The charge stemmed from the difference in ticket price between the balcony tickets and main floor tickets. Balcony tickets included two cents in taxes, while main floor tickets came with a three-cent tax. Because Desmond paid for a balcony ticket and sat on the main floor, she had committed tax evasion, according to the court.
No lawyer represented Desmond during her hearing. She barely had a chance to speak at all. Desmond said, “I am the accused. I offered to pay the difference in the price between the tickets. They would not accept it.”
The magistrate found Desmond guilty and charged her a fine of $26.
Desmond fought the conviction. With the help of the Nova Scotia Association for the Advancement of Colored People, she hired a lawyer. But rather than appeal on the basis of racial discrimination, Desmond’s lawyer asked for a judicial review.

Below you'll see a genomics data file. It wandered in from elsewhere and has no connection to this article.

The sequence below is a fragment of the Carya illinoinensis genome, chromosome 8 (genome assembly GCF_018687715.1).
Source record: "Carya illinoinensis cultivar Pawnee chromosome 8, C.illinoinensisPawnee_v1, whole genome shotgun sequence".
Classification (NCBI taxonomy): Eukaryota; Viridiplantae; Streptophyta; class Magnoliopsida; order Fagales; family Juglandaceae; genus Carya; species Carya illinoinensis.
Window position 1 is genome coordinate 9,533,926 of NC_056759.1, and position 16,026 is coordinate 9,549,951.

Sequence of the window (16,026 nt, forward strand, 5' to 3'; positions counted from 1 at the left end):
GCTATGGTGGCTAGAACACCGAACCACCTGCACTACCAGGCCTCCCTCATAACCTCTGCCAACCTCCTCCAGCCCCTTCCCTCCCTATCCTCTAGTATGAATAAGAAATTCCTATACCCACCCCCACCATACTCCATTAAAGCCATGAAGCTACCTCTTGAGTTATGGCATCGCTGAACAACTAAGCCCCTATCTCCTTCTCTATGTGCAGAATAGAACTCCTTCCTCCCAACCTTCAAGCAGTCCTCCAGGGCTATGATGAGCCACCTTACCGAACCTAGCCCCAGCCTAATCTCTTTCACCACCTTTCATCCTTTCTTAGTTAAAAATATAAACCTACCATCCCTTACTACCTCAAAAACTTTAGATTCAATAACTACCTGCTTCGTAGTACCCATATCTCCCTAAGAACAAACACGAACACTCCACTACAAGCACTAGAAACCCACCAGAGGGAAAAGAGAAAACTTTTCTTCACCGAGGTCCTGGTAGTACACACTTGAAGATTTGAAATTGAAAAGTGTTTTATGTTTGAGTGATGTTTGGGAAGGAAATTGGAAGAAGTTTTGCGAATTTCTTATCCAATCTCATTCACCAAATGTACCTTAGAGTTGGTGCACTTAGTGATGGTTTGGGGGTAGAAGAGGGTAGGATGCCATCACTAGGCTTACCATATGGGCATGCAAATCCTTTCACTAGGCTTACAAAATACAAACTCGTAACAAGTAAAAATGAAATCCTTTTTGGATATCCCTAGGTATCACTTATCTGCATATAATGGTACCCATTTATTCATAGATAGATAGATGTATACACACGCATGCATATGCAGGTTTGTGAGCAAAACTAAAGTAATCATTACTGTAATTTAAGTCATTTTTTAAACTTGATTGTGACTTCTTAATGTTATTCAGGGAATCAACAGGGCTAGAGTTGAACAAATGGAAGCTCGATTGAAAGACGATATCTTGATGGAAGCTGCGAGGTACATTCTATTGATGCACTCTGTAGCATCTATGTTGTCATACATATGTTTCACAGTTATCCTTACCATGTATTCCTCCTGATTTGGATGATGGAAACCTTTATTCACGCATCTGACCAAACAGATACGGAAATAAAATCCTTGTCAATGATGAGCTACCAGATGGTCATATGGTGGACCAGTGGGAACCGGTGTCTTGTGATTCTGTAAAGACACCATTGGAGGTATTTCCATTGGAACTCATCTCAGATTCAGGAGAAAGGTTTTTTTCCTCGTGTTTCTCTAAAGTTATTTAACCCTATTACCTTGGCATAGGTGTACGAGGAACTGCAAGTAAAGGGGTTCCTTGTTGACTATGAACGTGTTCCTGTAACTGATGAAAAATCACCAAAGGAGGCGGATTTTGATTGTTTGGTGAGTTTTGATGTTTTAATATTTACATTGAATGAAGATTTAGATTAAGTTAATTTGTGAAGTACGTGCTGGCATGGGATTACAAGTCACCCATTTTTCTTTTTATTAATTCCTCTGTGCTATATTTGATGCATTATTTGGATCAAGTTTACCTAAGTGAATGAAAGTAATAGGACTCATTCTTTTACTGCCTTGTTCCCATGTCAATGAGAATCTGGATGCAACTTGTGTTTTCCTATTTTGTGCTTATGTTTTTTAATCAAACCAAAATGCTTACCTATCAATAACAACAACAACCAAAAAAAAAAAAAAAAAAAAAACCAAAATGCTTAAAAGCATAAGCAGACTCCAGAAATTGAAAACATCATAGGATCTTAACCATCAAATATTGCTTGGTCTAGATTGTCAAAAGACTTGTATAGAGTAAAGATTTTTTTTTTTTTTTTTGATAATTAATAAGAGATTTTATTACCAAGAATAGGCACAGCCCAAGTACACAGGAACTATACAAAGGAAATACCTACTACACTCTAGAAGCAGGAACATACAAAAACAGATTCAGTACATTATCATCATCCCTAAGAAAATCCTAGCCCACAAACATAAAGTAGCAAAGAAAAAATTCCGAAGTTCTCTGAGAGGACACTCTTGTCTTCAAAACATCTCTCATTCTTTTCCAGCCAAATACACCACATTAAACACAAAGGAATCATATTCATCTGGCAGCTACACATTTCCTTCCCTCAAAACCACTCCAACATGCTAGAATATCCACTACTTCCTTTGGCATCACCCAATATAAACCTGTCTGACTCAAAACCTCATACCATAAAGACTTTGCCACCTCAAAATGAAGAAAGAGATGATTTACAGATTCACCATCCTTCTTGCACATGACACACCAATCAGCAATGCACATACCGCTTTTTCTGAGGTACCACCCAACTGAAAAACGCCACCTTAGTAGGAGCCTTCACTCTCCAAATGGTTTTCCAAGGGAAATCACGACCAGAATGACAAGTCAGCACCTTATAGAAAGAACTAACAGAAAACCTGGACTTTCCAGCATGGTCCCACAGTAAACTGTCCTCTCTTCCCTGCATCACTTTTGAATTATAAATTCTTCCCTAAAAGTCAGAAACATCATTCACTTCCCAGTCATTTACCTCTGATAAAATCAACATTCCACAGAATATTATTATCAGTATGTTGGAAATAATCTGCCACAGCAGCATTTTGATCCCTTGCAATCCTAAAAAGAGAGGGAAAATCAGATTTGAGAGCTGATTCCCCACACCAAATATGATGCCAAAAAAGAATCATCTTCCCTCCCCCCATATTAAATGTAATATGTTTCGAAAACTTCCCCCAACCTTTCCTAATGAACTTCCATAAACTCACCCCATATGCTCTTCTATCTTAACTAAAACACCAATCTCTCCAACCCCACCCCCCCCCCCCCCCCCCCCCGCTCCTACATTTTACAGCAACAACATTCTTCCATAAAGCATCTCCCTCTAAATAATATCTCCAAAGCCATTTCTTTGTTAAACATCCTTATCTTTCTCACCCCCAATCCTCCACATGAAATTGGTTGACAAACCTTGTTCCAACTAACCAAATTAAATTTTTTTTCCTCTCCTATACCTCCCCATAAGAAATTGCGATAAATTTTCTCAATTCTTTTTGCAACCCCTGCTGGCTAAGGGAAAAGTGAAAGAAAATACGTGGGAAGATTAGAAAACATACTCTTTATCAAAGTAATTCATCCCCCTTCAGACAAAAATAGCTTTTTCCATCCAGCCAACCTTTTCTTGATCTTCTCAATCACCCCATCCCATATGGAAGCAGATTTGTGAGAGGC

The province’s appeals court dismissed the case. Justice William Lorimer Hall decried the missed opportunity “to right the wrong done this unfortunate woman.” Justice Hall added, “One wonders if the manager of the theatre who laid the complaint was so zealous because of a bona fide belief that there had been an attempt to defraud the province of Nova Scotia of the sum of one cent, or was it a surreptitious endeavour to enforce a Jim Crow rule by misuse of a public statute.”
Viola Desmond On The $10 Bill
Viola Desmond lost her appeal – yet she made a mark in civil rights history.
In 2018, the Bank of Canada put Desmond on the $10 bill as a way to honor her. Canada also posthumously overturned Desmond’s conviction, featured her on a postage stamp, and named a ferryboat in her honor.
“I was under the impression — when it came to education — that racism and that slavery stuff didn’t happen here in Canada,” says Tony Ince, the minister for African Nova Scotian Affairs.
But Canadians like Viola Desmond were not immune from racial discrimination. Desmond’s story shows that the law does not have to use racial language to discriminate. It also reveals the courage of the many people who stood up against injustice.
Viola Desmond was one of many people who fought for civil rights. Next, read about teenager Claudette Colvin, the inspiration for Rosa Parks, and then check out powerful photos of the civil rights movement.